The Sensible Christmas gift must be sensibly selected and sensibly given. It isn’t a gift of policy or obligation, but of affection. It taxeth not unduly the purse, the time or the eyesight of the giver, nor the taste and patience of the recipient. It may be beautiful or useful, both or neither. It brings its welcome with it. It is not laid away and passed on to someone else next year. It says “Merry Christmas” to you sincerely, because it can truly make your Christmas merry with kind thought and loving memories. Oh, dear, all this sounds so nice! Why doesn’t some good fairy give us a magic wand so that, as we choose our gifts, we might be sure to understand which are the truly sensible and which are the utterly foolish and vain.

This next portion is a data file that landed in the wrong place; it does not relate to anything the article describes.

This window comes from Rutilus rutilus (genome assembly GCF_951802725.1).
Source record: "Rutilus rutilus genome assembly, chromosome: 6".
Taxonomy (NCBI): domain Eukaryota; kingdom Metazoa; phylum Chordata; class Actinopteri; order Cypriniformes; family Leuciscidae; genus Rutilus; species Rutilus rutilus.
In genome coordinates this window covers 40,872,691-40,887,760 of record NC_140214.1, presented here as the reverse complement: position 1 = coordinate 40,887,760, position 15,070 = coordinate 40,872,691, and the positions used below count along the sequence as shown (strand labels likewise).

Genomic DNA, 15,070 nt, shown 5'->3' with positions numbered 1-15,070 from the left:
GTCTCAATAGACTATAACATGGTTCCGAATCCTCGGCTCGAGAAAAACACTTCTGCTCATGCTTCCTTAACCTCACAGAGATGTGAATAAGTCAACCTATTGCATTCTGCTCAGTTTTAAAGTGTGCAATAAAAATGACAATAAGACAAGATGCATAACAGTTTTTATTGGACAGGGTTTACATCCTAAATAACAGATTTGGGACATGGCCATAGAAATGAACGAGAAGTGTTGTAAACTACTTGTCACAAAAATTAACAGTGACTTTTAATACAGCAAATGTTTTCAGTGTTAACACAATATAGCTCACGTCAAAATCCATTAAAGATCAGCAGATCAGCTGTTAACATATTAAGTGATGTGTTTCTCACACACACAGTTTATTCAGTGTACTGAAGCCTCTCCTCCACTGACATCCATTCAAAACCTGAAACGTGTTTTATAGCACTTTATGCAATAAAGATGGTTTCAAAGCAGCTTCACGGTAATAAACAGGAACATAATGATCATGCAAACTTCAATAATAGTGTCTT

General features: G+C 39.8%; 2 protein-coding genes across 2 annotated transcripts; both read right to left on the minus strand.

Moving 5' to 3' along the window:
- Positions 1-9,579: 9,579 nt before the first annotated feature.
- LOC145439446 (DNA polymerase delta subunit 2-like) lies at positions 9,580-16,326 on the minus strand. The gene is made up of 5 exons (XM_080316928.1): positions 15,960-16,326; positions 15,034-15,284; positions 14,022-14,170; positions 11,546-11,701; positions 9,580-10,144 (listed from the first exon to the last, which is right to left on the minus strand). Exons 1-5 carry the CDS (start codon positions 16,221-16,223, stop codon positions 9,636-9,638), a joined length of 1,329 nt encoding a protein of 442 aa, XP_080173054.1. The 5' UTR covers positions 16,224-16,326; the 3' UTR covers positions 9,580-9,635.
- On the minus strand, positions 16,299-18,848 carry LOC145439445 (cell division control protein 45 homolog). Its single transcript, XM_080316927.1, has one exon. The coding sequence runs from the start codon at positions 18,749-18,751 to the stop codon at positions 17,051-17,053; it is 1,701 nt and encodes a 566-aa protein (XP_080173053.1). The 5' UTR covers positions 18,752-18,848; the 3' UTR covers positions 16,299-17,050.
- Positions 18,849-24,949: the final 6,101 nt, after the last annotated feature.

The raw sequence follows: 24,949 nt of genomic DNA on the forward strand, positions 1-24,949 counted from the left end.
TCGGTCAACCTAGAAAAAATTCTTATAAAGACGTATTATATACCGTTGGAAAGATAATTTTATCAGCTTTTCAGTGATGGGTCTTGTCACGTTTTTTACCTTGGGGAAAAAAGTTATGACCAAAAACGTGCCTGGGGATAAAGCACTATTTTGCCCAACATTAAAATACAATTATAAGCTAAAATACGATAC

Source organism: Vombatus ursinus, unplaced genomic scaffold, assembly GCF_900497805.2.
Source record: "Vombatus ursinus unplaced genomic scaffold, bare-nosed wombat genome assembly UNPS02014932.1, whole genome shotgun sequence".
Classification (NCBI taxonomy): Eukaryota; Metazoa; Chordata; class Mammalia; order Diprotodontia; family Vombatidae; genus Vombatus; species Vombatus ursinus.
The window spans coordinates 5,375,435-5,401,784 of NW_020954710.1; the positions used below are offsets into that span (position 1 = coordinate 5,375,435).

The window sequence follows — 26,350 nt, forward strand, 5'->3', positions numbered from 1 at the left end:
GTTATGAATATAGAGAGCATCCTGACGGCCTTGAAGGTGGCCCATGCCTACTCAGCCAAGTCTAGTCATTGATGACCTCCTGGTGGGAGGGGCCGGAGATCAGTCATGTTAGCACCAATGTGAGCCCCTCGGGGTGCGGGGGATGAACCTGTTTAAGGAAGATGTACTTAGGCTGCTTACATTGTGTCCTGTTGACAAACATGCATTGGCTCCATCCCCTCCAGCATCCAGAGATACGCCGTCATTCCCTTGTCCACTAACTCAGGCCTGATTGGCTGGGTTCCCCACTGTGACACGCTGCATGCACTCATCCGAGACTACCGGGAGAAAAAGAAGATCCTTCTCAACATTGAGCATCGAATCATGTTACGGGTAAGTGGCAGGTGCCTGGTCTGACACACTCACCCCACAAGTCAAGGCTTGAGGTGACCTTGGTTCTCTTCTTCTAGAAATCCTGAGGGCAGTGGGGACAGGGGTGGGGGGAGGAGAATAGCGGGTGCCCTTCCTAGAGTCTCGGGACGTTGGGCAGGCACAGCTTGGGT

Woman’s Home Companion, Vol. 37, 1910: p. 65

Mrs Daffodil’s Aide-memoire:  Mrs Daffodil heartily seconds the notion of considering carefully which presents are truly sensible or utterly foolish and vain. If any of Mrs Daffodil’s mistresses had so much as considered an exquisite French print as an acceptable gift, she would have given immediate notice or poisoned her bouillon.  Such aesthetic-minded women have no business employing servants and should be reported to the authorities for abuse.

Previous posts have dwelt on the evils of fancy-work , Reginald on Christmas presents, and the special kind of hell that is the holiday bazaar.

Mrs Daffodil has added “magic wand” to her gift list. Most useful.

Mrs Daffodil invites you to join her on the curiously named “Face-book,” where you will find a feast of fashion hints, fads and fancies, and historical anecdotes

You may read about a sentimental succubus, a vengeful seamstress’s ghost, Victorian mourning gone horribly wrong, and, of course, Mrs Daffodil’s efficient tidying up after a distasteful decapitation in A Spot of Bother: Four Macabre Tales.

 

The Anti-Fret Christmas Shopper: 1898

late christmas shopper

Some Buy Their Christmas Presents in July and Some on Christmas Eve

Perplexities of Holiday Shopping